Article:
Adopting a Performer’s Mindset
One of the most famous quotes from the most quoted playwrights is, “all the world is a stage, and all the men and women merely players.” For former TV and movie actor-turned-coach and keynote speaker Michael Port, the world of business especially is a stage, and stagecraft is the key to success. In his seventh book, Steal the Show, Port shares the secrets of acting and stagecraft “to guarantee,” as the subtitle declares, “a standing ovation for all the performances in your life.”
While most people would hardly think of themselves as actors, there is clearly a parallel between giving a speech, acing an interview, or making a presentation to your bosses and climbing on stage to perform Hamlet. There is some kind of a script, there is the audience and there you are, trying to make a connection with the audience.
In Steal the Show, Port does an excellent job in providing practical, real-world advice to turn any non-actor into a successful performer.
It begins with acquiring a performer’s mindset, Port writes. The first step is to find your voice. Many non-actors might believe that acting is about pretending to be what you are not. For Port, however, the best acting emerges from authenticity, not pretense. In fact, acquiring a performer’s mindset is not about “finding” your voice but more about stripping away the “false personae” that are hiding your voice. Port tells a compelling story about a speaking client, Lori, who shakily clutched her note cards and could barely speak. Port snuck up on her and took the cards away; with no cards to lean on, Lori began speaking from her heart, unveiling a story of being slapped as a child and being told that no one wanted to hear her speak.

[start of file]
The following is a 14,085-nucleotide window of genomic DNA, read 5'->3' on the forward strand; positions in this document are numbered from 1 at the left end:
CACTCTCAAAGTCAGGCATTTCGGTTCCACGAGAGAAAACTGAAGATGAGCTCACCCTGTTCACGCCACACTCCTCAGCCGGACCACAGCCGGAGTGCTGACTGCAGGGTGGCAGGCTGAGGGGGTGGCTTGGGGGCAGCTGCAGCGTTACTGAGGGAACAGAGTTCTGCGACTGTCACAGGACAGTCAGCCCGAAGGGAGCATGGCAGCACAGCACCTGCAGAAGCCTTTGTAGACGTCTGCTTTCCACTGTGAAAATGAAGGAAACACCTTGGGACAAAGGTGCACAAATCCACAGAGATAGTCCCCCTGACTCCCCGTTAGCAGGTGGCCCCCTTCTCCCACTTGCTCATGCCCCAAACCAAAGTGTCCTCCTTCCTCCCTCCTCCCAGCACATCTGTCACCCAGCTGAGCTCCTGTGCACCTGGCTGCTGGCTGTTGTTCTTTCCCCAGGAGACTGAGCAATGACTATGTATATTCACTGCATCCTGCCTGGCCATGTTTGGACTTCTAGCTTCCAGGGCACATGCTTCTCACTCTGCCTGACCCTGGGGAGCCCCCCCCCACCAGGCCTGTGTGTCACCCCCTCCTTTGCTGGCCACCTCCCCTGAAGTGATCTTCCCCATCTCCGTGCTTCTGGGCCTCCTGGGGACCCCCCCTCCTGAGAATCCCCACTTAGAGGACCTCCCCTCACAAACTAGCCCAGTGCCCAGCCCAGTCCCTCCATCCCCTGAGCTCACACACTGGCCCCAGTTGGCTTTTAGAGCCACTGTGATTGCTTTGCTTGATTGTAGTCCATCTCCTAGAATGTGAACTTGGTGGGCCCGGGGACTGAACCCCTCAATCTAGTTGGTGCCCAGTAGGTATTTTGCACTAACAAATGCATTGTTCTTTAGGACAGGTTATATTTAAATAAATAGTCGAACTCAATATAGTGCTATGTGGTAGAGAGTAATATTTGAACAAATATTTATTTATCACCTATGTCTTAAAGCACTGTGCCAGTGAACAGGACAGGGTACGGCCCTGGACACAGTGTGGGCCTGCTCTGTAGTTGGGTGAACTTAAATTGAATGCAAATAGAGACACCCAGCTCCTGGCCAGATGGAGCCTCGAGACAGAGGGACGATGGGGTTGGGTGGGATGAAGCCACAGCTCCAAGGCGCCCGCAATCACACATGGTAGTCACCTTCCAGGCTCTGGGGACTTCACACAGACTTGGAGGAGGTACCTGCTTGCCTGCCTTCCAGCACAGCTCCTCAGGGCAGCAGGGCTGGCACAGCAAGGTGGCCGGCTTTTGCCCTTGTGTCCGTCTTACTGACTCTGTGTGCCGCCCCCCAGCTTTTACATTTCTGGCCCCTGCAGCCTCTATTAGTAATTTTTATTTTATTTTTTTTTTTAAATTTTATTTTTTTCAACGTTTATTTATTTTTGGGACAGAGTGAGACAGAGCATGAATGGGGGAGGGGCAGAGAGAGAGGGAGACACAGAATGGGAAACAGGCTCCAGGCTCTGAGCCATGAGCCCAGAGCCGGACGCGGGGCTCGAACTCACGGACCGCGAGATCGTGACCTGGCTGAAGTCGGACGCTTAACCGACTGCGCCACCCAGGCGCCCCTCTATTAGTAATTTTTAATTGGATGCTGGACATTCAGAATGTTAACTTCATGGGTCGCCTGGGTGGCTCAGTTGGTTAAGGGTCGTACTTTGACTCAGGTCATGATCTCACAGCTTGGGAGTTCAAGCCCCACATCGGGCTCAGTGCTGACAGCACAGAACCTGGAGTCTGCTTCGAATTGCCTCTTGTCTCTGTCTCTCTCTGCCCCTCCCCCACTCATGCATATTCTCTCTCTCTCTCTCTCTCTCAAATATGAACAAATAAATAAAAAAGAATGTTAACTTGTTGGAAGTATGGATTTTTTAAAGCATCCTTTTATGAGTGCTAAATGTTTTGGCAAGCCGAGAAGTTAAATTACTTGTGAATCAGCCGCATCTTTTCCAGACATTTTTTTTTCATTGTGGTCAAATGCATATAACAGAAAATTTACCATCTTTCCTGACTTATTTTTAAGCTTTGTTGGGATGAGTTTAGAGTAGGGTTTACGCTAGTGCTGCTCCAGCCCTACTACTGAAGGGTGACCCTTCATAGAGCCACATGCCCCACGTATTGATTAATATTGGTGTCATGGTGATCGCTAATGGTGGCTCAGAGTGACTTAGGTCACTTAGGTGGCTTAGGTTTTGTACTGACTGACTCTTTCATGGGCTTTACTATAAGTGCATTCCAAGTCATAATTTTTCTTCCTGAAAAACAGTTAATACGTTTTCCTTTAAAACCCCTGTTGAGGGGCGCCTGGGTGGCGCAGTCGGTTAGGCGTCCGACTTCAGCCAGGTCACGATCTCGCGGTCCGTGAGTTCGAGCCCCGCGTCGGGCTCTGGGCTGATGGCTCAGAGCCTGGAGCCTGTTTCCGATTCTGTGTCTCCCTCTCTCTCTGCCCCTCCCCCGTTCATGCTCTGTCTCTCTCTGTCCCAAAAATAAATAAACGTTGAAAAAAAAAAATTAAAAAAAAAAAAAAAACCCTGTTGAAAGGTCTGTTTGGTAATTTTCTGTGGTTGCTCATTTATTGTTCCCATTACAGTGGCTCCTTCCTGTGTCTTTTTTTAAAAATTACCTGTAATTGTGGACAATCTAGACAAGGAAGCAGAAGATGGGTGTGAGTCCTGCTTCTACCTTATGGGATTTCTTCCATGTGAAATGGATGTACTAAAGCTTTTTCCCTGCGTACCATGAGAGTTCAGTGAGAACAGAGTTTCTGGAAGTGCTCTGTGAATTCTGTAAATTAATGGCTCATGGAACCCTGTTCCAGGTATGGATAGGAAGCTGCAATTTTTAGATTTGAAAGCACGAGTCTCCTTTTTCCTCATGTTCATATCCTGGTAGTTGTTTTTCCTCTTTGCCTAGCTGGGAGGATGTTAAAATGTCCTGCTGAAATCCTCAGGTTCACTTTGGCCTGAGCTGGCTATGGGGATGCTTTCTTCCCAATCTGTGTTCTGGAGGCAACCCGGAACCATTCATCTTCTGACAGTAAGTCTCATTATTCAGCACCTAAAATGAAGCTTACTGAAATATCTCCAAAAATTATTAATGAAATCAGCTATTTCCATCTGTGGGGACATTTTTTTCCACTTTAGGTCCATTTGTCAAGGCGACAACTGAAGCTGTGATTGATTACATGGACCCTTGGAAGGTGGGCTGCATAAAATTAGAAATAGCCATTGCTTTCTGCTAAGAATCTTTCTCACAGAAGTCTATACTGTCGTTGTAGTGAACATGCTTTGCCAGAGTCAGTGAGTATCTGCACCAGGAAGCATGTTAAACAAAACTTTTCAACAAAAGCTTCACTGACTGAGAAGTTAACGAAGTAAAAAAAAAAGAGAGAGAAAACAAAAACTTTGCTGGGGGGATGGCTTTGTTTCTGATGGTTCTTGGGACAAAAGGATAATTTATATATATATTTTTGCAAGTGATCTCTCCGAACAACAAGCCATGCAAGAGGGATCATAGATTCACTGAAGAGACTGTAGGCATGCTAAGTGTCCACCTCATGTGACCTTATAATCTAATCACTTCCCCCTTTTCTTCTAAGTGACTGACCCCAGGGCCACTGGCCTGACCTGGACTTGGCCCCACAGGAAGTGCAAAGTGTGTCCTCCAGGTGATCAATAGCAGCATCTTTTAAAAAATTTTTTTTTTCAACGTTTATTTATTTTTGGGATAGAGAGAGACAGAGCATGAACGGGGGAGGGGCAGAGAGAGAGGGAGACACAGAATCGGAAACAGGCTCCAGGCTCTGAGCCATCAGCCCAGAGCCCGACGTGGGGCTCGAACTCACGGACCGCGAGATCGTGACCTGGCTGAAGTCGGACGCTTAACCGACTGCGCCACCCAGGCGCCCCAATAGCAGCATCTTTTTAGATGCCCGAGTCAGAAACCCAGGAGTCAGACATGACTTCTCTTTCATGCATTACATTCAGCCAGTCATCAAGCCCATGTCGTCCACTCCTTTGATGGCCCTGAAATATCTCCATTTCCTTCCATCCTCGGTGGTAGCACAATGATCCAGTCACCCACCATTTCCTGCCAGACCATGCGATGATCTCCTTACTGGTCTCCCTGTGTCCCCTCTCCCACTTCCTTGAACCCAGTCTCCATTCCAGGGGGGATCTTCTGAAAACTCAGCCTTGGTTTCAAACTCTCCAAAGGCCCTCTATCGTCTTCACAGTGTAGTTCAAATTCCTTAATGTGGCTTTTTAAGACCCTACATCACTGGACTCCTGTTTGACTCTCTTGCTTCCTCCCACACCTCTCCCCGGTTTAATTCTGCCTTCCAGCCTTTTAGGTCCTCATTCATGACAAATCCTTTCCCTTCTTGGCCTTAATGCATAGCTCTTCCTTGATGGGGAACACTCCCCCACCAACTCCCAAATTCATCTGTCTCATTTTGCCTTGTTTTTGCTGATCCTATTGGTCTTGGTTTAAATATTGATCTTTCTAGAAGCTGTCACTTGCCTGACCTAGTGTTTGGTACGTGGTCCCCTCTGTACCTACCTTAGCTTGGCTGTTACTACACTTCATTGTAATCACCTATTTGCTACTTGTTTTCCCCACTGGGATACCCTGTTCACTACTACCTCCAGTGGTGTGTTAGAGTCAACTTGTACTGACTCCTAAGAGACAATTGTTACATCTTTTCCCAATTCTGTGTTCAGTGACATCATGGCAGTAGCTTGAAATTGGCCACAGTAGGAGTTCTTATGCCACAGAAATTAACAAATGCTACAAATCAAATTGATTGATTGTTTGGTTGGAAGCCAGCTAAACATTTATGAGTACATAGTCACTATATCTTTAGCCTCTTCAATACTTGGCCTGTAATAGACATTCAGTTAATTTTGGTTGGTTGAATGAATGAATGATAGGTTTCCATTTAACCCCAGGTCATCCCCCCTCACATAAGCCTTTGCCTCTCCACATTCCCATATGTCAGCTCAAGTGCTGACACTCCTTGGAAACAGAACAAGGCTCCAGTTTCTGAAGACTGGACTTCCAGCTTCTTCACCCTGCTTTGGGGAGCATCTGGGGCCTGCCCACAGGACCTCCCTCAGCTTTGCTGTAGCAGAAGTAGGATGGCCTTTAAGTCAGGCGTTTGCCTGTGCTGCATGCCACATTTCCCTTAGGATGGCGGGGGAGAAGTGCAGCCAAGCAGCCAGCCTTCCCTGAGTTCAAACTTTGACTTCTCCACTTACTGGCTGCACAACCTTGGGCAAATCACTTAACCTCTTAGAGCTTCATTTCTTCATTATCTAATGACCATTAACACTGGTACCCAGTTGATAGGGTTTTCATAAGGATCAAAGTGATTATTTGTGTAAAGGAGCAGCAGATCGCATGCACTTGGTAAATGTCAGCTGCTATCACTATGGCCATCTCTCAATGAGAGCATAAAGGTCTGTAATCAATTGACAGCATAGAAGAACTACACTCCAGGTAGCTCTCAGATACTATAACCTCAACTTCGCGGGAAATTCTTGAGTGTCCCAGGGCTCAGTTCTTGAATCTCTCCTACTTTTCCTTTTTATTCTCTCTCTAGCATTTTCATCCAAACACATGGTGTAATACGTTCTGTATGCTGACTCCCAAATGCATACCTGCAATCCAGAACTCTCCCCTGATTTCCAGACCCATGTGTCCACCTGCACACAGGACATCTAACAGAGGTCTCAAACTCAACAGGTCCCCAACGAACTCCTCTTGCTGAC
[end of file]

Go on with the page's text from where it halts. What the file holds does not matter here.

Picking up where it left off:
A performer’s mindset, writes Port, is also about understanding the “roles” that you want to play — whether it’s the hope someday of being CEO or the more short-term goal of being the best sales closer in the company. Succeeding in your ideal role requires clearly identifying why you want the role and what you hope to achieve.
Port then introduces the performer’s paradox, which is also part of the performer’s mindset. The paradox is that performers want to perform but at the same time want to avoid the risks of disapproval and rejection that come with performances. To be successful, performers need to make a choice: Do they want results that can only come from taking performance risks, or do they want to ensure approval?
What’s My Motivation?
It’s a comic cliché for a self-important actor to declare, “What my motivation?” In truth, it’s impossible to perform without clearly understanding your objectives. Having a clear objective is the first of six principles of performance that Port covers in the second section of his book. Another of Port’s performance principles is the “as if” principal — that is, acting “as if” you are the person or in the situation that you want to be in. The willingness to take risks is another important principle. If it’s time for your annual report to the board, why bore them with another PowerPoint presentation? How about developing a short, creative video instead?
In the final section of his book, Port gives a “master class” in public speaking, covering topics ranging from crafting stories and rehearsing to producing powerful openings and closings and improvising.
Steal the Show is well-written, well-organized and filled with compelling stories: As an author, Port matches any performance he might have given in Sex and the City.
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